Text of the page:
You'll need a few thing to get started:

1. A carboy or glass jug (one gallon at the least)

2. A rubber stopper with an air lock (These can be found online very cheap).

3. Bottles and corks (At least four per gallon)

4. A hose for siphoning

5. Honey raw and unprocessed (3lbs per gallon).

6. Yeast active and dry (I like using Fleischmann's active dry yeast)

7. Distilled water (I like Hinckley Springs because of its low PH)

8. An orange

9. Some people like using raisins. I myself like using a lime.

Now let us make some mead!

Grab your carboy (I do two at a time). Fill it half way with water. I find it easier to mix the honey if it has water in the jug already. To the water, add your honey and shake it until it has been mixed well. Once your honey is mixed, peel and separate your orange and lime. Then, add them in whole, squeezing about half the juice into your mix, but for the most part leave them whole. This gives the yeast something to eat and makes your mead a little sweeter.

Again, you can use raisins, but I use the lime cause after all its Freyja's fruit and how better to honor her! Then, fill it the rest of the way with your water leaving an inch or so to the top. Now you can add your yeast.

I have had great luck with "Fleischmann's active dry yeast" but any active dry yeast will do and can be bought in pre-weighed 1/4 oz. packets. After adding your yeast shake the whole carboy with a cap on it really well for about 5 minutes making sure to get as much air into it as possible.

This actives the yeast and wakes it up. The more bubbles the better!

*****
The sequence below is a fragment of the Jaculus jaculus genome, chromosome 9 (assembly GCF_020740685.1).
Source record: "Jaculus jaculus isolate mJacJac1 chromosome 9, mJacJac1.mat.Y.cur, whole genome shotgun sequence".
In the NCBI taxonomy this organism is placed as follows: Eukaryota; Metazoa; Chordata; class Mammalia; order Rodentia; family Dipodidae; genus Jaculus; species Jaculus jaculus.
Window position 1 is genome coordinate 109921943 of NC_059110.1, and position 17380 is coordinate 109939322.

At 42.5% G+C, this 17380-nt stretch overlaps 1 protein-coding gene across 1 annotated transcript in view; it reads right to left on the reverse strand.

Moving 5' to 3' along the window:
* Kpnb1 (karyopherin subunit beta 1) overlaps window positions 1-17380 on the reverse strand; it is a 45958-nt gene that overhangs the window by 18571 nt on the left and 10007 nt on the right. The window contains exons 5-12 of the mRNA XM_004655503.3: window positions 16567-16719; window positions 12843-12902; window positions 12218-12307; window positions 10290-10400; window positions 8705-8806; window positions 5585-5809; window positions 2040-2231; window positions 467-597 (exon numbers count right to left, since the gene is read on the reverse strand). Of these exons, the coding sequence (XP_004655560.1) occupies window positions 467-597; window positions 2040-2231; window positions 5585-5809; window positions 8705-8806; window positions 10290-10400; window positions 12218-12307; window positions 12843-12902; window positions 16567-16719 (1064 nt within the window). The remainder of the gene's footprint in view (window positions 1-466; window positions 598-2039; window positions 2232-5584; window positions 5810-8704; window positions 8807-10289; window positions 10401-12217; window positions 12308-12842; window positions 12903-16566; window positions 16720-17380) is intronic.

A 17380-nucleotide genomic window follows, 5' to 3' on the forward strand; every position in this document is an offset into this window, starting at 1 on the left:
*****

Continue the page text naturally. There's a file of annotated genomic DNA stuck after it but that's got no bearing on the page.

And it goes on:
Now you need to find a cool dark place, one where it does not get moved or shaken anymore. A few things are going to happen next. It is going to start bubbling and foaming, so for the first night I leave the air lock off. The foam will rise and spill over the top. For the first 24 hours, I use a wet heavy clean towel and place it over the top of the carboy.

This should keep the mess to a minimum.

After the first 24 hours, you can set up your air lock. The air lock is a device that keeps out dust and bacteria and lets air out keeping it airtight. There are a few different kinds of air locks and any one of them will do! I have even heard of people using a balloon with a hole in the top. After the mead is set up you wait anywhere from two to four weeks before racking. Racking is used to slow down the fermentation of your mead. It is just simply siphoning your mead from one container to the next. I use a second glass of carboy and siphon keeping the hose an inch or so away from the sediment at the bottom. Once you get all the mead out of the first carboy and into the next. The fermentation will slow down and you can put the air lock back on it and let it go for another two to four weeks. After the fermentation is complete, bottle it and enjoy your very own mead for blots and holidays. And remember, always tip your horn responsibly.